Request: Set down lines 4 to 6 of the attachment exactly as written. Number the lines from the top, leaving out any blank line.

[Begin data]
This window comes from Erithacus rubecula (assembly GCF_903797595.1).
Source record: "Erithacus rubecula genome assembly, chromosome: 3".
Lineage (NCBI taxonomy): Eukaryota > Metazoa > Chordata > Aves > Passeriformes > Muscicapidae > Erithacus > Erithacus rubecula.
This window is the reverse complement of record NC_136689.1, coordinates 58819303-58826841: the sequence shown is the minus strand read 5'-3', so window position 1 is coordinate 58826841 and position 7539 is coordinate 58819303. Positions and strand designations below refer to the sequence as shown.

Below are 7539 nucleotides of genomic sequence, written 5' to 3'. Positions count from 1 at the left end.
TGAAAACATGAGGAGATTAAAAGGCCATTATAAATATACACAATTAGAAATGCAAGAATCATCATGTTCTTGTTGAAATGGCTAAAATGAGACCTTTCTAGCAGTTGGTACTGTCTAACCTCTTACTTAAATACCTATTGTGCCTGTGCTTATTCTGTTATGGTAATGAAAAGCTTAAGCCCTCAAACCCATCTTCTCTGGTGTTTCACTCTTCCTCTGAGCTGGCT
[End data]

This window is the reverse complement of record NC_136689.1, coordinates 58819303-58826841: the sequence shown is the minus strand read 5'-3', so window position 1 is coordinate 58826841 and position 7539 is coordinate 58819303. Positions and strand designations below refer to the sequence as shown.

Below are 7539 nucleotides of genomic sequence, written 5' to 3'. Positions count from 1 at the left end.
TGAAAACATGAGGAGATTAAAAGGCCATTATAAATATACACAATTAGAAATGCAAGAATCATCATGTTCTTGTTGAAATGGCTAAAATGAGACCTTTCTAGCAGTTGGTACTGTCTAACCTCTTACTTAAATACCTATTGTGCCTGTGCTTATTCTGTTATGGTAATGAAAAGCTTAAGCCCTCAAACCCATCTTCTCTGGTGTTTCACTCTTCCTCTGAGCTGGCT